Damaging wind, multiple shipwrecks, and an icy gale top the list of Michigan weather events on this day in history. From the National Weather Service archives here are the events that happened on Nov. 15.
In 1854, the wood, passenger and package freight Peninsula, while carrying general merchandise, including a quantity of blasting powder, was unloading cargo when a gale hit. She backed away from the dock but broke her propeller shaft, becoming helpless and being then driven onto Sawtooth Reef, near Eagle River, Mich. in Lake Superior and was destroyed by wave action.
The wooden schooner, package and bulk freighter W.W. Arnold, while carrying iron ore in 1869, drove ashore in the great gale of November 1869. The violent storm tore the schooner apart and she quickly sank near mouth of Two-Hearted River, Mich. in Lake Superior. Loss of life included 11 passengers. She was downbound from Marquette for Cleveland.
In 1883, the wood schooner, three mast Norman, while carrying cordwood, was reported wrecked at Hog Island Reef in the Beaver Islands Group in Lake Michigan and declared a total loss, but was later recovered.
The wood, passenger and package freight Starucca, while carrying general merchandise in 1888, including railroad wheels, was driven on a bar by an icy gale off Deer Park, Mich. in Lake Superior. She was thought to be in no danger, so her crew stayed aboard until she started to break up. Deer Park Lifesaving Service crew came to the rescue in a tiny surfboat and took the whole crew off in three trips, the last just before she broke up and sank. Bound Buffalo for Duluth. By mid-February of 1989, much of her ice-clad cargo had come ashore along the Michigan beach.
In 1908, the wood scow-schooner, bulk freight Seaman, while carrying slabs and 3,000 bushels of potatoes, was driven ashore at Pilot Island, near Death’s Door passage in Lake Michigan. She was wrecked by a storm, and was probably too old to salvage. She was the oldest working sail vessel afloat at the time of her loss.
The wood, bulk freight Ottawa, while carrying wheat in 1909, developed a list after her cargo shifted in a gale. The crew abandoned ship just before she went down, then had a 16-mile pull in an open boat before reaching safety. She sank stern first 15 miles off Passage Island on the northeast tip of Isle Royale in Lake Superior.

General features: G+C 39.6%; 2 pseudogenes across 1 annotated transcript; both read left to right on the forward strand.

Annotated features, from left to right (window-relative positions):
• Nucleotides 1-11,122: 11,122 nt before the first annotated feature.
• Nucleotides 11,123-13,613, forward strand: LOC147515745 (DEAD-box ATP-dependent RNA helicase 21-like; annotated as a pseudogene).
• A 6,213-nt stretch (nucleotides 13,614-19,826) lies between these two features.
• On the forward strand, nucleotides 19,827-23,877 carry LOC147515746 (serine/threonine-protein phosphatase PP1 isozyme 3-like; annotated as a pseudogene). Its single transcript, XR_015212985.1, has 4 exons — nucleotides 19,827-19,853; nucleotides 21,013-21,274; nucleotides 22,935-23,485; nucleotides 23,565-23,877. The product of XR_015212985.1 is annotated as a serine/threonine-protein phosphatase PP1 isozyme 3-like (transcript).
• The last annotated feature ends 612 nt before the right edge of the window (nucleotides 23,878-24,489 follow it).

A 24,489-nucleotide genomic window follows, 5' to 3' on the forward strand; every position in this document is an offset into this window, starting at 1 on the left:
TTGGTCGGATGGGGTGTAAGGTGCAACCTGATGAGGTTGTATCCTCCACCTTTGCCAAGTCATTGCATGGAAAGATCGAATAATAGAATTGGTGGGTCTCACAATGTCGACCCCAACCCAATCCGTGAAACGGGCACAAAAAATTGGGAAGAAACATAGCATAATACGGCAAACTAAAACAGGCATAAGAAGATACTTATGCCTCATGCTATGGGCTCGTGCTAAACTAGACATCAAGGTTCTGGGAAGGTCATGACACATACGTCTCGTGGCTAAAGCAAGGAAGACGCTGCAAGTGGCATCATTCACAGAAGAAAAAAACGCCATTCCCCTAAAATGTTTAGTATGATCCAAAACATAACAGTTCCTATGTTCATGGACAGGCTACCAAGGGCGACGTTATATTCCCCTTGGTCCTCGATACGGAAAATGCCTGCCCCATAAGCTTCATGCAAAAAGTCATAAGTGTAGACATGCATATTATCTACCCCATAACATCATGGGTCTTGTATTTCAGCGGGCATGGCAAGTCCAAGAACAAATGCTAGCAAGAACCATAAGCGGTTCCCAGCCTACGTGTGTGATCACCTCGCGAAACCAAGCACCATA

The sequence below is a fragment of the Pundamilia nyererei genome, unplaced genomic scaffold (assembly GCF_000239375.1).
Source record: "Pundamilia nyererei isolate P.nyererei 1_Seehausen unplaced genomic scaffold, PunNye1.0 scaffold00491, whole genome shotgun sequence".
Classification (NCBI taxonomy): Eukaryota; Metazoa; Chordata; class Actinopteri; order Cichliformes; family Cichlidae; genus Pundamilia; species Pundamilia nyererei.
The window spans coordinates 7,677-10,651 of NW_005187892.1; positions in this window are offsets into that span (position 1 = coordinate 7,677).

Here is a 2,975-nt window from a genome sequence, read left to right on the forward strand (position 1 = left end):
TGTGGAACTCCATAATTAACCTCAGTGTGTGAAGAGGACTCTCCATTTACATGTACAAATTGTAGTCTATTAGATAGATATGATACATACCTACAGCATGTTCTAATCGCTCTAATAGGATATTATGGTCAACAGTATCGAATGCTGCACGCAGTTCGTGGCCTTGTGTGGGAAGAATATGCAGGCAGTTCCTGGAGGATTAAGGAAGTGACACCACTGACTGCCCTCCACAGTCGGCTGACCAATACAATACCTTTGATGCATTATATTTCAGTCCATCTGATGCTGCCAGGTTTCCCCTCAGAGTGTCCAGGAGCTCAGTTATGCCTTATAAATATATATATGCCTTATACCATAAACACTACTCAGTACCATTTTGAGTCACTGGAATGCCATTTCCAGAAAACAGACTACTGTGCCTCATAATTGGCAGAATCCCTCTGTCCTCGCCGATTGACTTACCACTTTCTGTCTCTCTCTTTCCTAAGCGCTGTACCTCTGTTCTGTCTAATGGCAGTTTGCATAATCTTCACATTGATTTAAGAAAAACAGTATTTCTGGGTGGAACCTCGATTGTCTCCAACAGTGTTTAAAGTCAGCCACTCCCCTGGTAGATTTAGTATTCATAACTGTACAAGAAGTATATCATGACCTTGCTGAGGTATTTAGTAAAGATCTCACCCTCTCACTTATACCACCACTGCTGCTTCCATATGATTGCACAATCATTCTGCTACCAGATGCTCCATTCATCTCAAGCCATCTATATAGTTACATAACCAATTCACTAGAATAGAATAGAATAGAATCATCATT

Michigan is in the grip of a four day cold snap in 1933. The low of 10 degrees at Grand Rapids only rises to 18 degrees during the afternoon as lake effect snow showers swirl around and an icy northwest wind makes it feel even colder. Numerous other cold records are set for the day across the state. Record cold low temperatures include Muskegon: 14 degrees, Alpena negative six degrees, Detroit 10 degrees, Flint 10 degrees, and Sault Ste. Marie negative two degrees. Record low maximum temperatures are set at the following cities: Muskegon 26 degrees, Lansing 18 degrees, Alpena 17 degrees, Detroit 20 degrees, Flint 20 degrees, Houghton Lake 20 degrees, and Sault Ste. Marie 11 degrees.
In 1997, low pressure tracked across the Michigan bringing light snow across most of Southern Lower Michigan with accumulations of one to four inches. However, cold north and northeast winds off of the relatively warmer waters of Lake Huron enhanced the snowfall amounts in eastern Sanilac and northeast St. Clair Counties where accumulations were generally four to eight inches. Port Sanilac received eight inches of snowfall, but Sheriff Departments reported localized areas of eastern Sanilac County received up to 12 inches.
A mid-month storm in 2001 brought strong winds to Lower Michigan. The Detroit area observed gusts of 40 and 50 mph as the storm brought the most rain in a day for the month with nearly 2.30 inches.
A third powerful storm hit the area in just a week and a half during Nov. 2005. The cold front pushed through during the evening, leading to another period of strong winds, occurring through the early morning hours of Nov. 16. Southwest winds were sustained at 25 to 35 mph, gusting to around 50 mph, with the exception Huron County, where wind gusts estimated near 60 mph. Trees were downed along the lakeshore from Caseville to Grindstone City. Heavy rains also occurred across the region, and the combination of winds and rain led to property damage estimated at 7.2 million dollars. One man was killed (indirect) and another injured (indirect) in a vehicle collision caused by a tree that had fallen into the road in Northern Oakland County due to the strong gusty winds.